Cambridge [England] ; New York : Cambridge University Press, 2009.
xxi, 601 p. : ill. ; 26 cm.
Includes bibliographical references and index.
Part I. Literacy as a Scientific Subject: 1. The literacy episteme (from Innis to Derrida) Jens Brockmeier and David Olson-- Part II. Literacy and Language: 2. Grammotology Peter T. Daniels-- 3. Speech and writing Roy Harris-- 4. The origins and co-evolution of literacy and numeracy Steven Chrisomalis-- 5. Are there linguistic consequences of literacy? Comparing the potentials of language use in speech and writing Douglas Biber-- 6. Becoming a literate language user: oral and written text construction across adolescence Ruth A. Berman and Dorit Ravid-- 7. The challenge of academic language Catherine Snow and Paola Uccelli-- 8. The basic processes in reading: insights from neuroscience Usha Goswami-- 9. Language and literacy from a cognitive neuroscience perspective Karl Magnus Petersson, Martin Ingvaar, and Alexandra Reis-- Part III. Literacy and Literatures: 10. Ways of reading Elizabeth Long-- 11. Conventions of reading Heather Murray-- 12. Literacy, reading and concepts of the self Carolyn Steedman-- 13. Reading as a woman, being read as a woman Lisbeth Larsson-- 14. Literacy and the history of science Karine Chemla-- 15. Scientific literacy Steven Norris and Linda Phillips-- 16. Digital literacy Teresa Dobson and John Willinsky-- 17. Literacy, video games and popular culture James Paul Gee-- Part IV. Literacy and Society: 18. Ethnography of writing and reading Brian Street-- 19. The origins of Western literacy: literacy in Ancient Greece and Rome Rosalind Thomas-- 20. Literacy from late antiquity to the early Middle Ages, c. 300-800 Nicholas Everett-- 21. Chinese literacy Feng Wang, Yaching Tsai and William Shi-Yuan Wang-- 22. The elephant in the room: language and literacy in the Arab world Niloofar Haeri-- 23. Literacy, modernization, the intellectual community and civil society in the western world Frits van Holthoon-- Part V. Literacy and Education: 24. The teaching of literacy skills in Western Europe: an historical perspective (16th to 20th centuries) A.-M. Chartier-- 25. The configuration of literacy as a domain of knowledge Liliana Tolchinsky-- 26. Literate thinking: metalinguistics and metacognition Bruce Homer-- 27. Cultural and developmental predispositions to literacy Alison Garton and Chris Pratt-- 28. Literacy and international development: education and literacy as human rights Joe Farrell-- 29. Adult literacy education in industrialized nations Tom Sticht-- 30. New technologies for literacy and international development Daniel Wagner-- 31. Literacy theory and literacy policy David Olson.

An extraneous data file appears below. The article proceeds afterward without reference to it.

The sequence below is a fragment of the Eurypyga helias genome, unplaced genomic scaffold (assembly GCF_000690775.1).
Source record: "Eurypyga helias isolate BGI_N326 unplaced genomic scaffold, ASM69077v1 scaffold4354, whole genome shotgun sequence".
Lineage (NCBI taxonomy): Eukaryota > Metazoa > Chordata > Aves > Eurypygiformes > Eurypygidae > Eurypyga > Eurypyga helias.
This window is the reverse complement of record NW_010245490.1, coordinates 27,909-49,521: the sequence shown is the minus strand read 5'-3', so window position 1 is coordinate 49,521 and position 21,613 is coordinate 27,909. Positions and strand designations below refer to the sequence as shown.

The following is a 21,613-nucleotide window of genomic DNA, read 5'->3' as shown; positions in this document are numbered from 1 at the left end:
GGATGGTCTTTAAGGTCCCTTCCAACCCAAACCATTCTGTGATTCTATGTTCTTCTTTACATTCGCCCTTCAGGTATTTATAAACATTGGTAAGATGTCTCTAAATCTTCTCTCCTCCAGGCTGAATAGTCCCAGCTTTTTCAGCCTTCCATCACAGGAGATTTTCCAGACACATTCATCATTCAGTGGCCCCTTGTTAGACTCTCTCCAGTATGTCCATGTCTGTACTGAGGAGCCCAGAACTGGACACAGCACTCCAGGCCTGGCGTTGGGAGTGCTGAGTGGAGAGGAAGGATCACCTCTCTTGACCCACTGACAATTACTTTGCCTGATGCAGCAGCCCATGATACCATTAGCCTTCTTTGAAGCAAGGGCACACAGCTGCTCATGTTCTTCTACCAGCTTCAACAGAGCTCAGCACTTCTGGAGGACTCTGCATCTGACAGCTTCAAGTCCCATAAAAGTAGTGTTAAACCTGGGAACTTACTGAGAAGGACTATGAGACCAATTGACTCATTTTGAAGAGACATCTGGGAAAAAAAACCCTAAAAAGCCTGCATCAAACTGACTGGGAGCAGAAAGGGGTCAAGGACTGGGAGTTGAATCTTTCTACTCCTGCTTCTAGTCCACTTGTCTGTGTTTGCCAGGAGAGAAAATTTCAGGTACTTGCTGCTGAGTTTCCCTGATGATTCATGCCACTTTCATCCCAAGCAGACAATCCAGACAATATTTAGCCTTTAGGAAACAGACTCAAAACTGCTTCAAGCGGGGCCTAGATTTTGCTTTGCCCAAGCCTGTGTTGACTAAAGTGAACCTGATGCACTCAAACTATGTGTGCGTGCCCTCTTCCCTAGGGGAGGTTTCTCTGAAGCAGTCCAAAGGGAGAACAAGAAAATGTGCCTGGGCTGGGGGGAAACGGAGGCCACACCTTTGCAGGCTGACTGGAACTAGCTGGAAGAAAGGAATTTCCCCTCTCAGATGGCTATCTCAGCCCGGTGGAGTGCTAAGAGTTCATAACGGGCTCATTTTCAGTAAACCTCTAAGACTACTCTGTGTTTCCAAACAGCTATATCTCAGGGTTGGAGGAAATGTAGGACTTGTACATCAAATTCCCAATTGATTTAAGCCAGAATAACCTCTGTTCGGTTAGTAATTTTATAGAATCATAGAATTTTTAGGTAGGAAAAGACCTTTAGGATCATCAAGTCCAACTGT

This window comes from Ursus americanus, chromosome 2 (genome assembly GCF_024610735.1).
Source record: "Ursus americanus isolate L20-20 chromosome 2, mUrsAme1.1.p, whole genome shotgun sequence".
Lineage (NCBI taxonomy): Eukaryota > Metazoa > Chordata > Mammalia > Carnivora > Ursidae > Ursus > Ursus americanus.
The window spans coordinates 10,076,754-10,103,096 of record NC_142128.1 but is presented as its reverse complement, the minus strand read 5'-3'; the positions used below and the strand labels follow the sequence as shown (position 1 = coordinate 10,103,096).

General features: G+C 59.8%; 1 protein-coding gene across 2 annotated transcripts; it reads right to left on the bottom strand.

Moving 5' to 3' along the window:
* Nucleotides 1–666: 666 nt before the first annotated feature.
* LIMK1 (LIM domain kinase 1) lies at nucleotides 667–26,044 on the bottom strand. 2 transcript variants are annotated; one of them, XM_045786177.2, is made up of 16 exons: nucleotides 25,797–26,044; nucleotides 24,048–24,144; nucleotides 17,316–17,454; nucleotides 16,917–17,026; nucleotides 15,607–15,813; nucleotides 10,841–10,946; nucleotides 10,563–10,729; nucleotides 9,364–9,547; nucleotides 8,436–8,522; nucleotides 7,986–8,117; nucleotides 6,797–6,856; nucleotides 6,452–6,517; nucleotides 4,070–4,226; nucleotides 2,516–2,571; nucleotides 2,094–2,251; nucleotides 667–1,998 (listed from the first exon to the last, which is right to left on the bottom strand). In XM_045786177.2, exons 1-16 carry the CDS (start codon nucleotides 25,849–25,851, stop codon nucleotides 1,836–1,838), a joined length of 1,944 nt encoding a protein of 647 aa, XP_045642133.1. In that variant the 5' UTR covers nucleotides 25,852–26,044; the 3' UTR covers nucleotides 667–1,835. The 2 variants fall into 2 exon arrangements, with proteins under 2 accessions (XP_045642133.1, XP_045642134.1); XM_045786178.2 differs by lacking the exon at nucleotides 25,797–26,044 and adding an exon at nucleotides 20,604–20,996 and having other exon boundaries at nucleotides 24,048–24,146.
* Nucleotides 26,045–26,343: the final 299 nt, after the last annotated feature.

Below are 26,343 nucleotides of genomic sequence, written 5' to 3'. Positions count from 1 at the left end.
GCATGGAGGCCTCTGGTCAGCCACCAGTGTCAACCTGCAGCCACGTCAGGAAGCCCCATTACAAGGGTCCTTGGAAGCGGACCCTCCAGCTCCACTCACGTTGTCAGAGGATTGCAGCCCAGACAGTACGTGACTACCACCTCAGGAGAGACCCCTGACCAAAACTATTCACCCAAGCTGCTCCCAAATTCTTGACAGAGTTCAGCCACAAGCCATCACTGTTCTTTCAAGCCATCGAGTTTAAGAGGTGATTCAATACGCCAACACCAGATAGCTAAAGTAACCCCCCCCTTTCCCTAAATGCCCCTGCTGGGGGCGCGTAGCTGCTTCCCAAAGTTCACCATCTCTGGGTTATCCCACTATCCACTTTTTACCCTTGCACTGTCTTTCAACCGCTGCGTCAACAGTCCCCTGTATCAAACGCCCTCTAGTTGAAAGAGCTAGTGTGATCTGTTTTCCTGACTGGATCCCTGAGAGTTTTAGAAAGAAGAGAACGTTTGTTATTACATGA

(source: Nielsen Book Data)
This handbook marks the transformation of the topic of literacy from the narrower concerns with learning to read and write to an interdisciplinary enquiry into the various roles of writing and reading in the full range of social and psychological functions in both modern and developing societies. It does so by exploring the nature and development of writing systems, the relations between speech and writing, the history of the social uses of writing, the evolution of conventions of reading, the social and developmental dimensions of acquiring literate competencies, and, more generally, the conceptual and cognitive dimensions of literacy as a set of social practices. Contributors to the volume are leading scholars drawn from such disciplines as linguistics, literature, history, anthropology, psychology, the neurosciences, cultural psychology, and education. (source: Nielsen Book Data)